The collision Saturday was caught on Reeves’s camera, and the startling footage of an SUV barreling toward the podcast recording went viral on social media. Reeves, who is also a photographer, said he’s found a silver lining in the public response to his almost deadly experience.
“It’s pretty rare that I get some crazy exposure,” he joked in an interview. “I’ve always felt like the algorithm was working against me, but I guess it just wasn’t as exciting as getting hit by a car.”
Reeves, a 20-year-old Houston native, grew up wanting to make videos. In February, he started a video podcast series spotlighting young artists around the Houston area. For his fifth episode, he arranged an interview with Reyes, a 22-year-old fellow photographer, and searched for a recording location that would give the pair a nice backdrop to film in front of. He chose the Tout Suite cafe in downtown Houston and grabbed a table by the shop’s tall, street-facing windows.
“I could film there and get some traffic in the background that would hopefully, cinematically look cool with the way I had it framed,” Reeves said. “I guess I just really framed it up a little too nice.”
Reeves and Reyes spoke for around an hour about photography and social media. They were about to end the video when the SUV swerved into view — perfectly centered in Reyes’s camera shot and framed by the window panes behind him — and skidded through an uncontrolled turn. Reeves and Reyes, facing away from the street, were oblivious as the vehicle approached. It plowed into the window behind them.
“I felt like I was in shock,” Reyes said. “… I just turn and see a car on me.”
The driver of the black SUV was ticketed for running a red light, a Houston police spokesperson said. No injuries were reported.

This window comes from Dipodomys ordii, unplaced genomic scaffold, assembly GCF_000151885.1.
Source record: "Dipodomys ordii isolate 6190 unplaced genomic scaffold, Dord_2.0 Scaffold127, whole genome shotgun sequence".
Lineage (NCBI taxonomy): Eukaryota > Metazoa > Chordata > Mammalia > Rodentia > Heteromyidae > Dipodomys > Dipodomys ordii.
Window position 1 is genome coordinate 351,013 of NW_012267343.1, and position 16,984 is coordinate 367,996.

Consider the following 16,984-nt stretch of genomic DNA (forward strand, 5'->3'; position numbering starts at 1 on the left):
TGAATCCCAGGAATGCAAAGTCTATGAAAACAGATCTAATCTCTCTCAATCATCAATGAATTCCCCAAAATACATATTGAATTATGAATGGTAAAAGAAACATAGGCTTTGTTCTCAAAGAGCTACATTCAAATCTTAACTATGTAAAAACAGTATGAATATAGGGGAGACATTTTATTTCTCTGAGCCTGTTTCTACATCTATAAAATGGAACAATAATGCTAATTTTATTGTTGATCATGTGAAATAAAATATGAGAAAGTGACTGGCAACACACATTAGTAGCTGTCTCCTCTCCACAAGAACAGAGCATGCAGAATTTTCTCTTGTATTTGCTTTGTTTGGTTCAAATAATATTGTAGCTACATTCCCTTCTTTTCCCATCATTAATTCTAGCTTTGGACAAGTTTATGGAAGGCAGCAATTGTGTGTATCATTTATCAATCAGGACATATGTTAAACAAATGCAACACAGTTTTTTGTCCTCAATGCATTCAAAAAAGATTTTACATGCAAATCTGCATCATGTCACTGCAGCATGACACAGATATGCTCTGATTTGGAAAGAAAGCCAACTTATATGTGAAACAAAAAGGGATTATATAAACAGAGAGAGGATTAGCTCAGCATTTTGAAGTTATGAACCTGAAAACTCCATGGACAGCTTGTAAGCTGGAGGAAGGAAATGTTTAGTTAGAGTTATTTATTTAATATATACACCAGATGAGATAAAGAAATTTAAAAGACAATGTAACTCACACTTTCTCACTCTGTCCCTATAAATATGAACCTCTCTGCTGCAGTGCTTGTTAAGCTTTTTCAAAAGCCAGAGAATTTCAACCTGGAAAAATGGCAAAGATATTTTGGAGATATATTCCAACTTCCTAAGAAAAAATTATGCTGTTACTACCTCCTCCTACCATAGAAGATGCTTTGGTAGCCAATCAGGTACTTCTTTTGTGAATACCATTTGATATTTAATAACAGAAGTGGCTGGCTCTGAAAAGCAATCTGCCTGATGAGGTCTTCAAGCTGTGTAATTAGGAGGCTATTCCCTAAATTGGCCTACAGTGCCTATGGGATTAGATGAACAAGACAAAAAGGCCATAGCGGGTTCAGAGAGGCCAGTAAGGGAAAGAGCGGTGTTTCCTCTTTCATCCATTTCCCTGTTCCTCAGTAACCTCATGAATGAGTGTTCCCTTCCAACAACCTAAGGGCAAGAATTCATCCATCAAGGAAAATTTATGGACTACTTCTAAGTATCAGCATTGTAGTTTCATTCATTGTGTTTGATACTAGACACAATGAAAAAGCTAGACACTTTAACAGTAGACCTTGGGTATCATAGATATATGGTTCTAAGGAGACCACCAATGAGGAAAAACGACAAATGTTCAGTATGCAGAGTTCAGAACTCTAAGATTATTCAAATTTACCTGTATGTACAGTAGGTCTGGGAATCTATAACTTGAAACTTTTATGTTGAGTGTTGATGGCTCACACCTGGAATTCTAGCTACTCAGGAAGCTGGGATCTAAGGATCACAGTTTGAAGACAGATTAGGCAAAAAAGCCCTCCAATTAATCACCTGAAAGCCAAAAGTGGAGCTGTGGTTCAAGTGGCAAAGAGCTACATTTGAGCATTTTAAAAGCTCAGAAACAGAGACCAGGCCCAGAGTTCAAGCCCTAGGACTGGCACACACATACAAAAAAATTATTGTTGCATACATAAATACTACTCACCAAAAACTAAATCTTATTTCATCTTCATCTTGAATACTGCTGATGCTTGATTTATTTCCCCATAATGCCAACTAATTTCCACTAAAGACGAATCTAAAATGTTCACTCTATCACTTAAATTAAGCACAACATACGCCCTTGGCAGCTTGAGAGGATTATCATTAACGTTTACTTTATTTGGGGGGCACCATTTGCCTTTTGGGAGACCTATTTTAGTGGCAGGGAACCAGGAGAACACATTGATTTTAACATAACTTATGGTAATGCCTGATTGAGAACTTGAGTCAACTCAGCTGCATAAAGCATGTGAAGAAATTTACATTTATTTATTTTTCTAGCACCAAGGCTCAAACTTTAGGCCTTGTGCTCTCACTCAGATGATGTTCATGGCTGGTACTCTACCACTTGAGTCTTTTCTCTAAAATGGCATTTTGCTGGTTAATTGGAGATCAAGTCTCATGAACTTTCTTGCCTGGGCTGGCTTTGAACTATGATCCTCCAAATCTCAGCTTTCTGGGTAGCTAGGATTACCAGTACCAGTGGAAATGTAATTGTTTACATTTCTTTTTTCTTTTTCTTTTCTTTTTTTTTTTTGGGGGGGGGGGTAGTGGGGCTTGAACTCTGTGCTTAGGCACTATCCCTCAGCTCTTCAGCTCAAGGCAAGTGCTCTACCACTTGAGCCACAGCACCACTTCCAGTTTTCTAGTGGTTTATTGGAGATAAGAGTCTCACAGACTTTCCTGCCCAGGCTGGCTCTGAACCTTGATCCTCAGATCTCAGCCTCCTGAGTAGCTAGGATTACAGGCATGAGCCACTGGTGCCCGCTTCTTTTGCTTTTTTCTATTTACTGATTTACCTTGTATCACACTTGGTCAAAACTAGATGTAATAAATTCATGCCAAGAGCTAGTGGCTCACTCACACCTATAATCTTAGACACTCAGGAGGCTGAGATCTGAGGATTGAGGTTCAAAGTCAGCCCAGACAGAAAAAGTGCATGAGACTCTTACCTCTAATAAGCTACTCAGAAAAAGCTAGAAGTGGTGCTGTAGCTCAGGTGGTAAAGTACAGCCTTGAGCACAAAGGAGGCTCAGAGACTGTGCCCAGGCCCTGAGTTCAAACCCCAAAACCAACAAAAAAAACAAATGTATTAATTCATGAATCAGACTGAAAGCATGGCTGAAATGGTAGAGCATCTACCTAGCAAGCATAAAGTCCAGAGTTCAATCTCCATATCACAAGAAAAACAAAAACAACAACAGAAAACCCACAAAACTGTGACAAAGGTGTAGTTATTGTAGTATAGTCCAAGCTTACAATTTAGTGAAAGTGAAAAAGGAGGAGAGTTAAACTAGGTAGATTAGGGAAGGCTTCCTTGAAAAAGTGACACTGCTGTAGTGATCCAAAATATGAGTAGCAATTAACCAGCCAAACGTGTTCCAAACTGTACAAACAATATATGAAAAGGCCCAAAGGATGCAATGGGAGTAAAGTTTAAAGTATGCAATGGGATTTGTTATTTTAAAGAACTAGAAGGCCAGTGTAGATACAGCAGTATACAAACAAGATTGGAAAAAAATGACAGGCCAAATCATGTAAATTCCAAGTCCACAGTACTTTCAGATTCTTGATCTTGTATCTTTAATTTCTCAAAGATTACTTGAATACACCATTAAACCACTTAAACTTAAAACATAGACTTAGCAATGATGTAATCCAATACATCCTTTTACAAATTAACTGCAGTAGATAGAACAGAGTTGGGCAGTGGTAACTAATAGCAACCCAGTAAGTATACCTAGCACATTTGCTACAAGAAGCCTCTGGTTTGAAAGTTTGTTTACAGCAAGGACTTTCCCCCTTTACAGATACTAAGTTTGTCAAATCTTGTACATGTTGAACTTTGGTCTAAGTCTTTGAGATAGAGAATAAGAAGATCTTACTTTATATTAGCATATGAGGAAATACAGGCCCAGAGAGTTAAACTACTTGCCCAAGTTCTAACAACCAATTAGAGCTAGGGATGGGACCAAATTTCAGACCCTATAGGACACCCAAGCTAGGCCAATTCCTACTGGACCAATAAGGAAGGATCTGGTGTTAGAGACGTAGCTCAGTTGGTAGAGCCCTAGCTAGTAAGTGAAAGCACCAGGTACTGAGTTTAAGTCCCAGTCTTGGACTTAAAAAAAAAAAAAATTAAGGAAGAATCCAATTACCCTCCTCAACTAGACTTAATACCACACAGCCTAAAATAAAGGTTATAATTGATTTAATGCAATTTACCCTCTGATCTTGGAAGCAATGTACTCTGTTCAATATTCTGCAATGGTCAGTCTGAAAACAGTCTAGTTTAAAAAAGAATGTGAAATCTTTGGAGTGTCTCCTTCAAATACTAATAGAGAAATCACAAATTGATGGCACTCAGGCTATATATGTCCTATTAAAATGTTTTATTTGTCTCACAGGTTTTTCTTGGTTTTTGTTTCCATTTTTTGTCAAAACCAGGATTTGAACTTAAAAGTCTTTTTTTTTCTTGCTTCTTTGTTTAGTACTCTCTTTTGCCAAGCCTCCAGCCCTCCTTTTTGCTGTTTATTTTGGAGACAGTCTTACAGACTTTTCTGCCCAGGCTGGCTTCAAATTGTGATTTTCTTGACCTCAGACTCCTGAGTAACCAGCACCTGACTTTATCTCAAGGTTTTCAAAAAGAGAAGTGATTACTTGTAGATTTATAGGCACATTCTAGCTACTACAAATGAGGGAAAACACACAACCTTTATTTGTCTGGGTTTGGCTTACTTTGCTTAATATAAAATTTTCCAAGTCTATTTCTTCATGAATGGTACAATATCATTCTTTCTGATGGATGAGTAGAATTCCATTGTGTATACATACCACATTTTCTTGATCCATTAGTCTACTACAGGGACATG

Reeves and Reyes realized they caught the entire incident on camera and watched it that evening. Reeves’s video shows the SUV speed through an intersection and appear to collide with a white vehicle that had a green light, throwing it into the uncontrolled swerve.
It felt so surreal, Reyes could only laugh. They clipped the footage and uploaded it to their social media accounts. The views quickly followed. Reeves said that by Wednesday, he’d gained hundreds of new subscribers on YouTube.
“People love to see fail compilations, they love to see car crash compilations,” Reeves said. “… I’m pretty sure this is the first time a car has crashed into a podcast set. So I definitely think it being the first one, and just how crazy it was for all of this to line up, definitely warrants the response it’s getting.”
Elyssa Villa, the driver of the white SUV that the black one hit, also took to social media after the crash. The collision totaled her car, she told The Washington Post. Worse still, it was her first experience being in a car wreck — and though police assured her she wasn’t at fault, it was playing all over the internet, which she lamented in a TikTok video.
“I was shocked,” said Villa, 21. “I was like, wow, what are the odds for them to be recording and be able to capture that whole incident?”
Reeves, Reyes and Villa are all still grappling with what happened. Though none of them was seriously injured, Villa worries she’s aggravated a back injury and has started a fundraiser to help her buy a new car. Reeves and Reyes are shaken, but they’ve been checking in with each other ever since. They both said they’re trying to find a positive takeaway from the experience. It’s at least given them something new to talk about.
“At the end of the day, I got a clip that’s one in a billion,” Reeves said. “And I hope that people, you know, also watch and just don’t run red lights.”
Reeves and Reyes are planning a follow-up episode. They’ll meet up on Saturday, they said, to record another podcast reflecting on the experience. They invited Villa, who agreed to join. She’s never been on a podcast before, but she said she’s looking forward to telling her side of the story — especially because some commenters on TikTok mistakenly blamed her for the crash.
“I’m trying something out of my comfort zone,” Villa said. “In my eyes, it’s for a good type of cause. All three of us were in an accident. So at least [we can] make light of it.”
Reeves hasn’t picked a location to record the next podcast yet, he said, but he’s hoping for a calmer setting.
“Hopefully in the middle of a field,” he said. “Somewhere far away from cars, trains or any other thing that could possibly hit us.”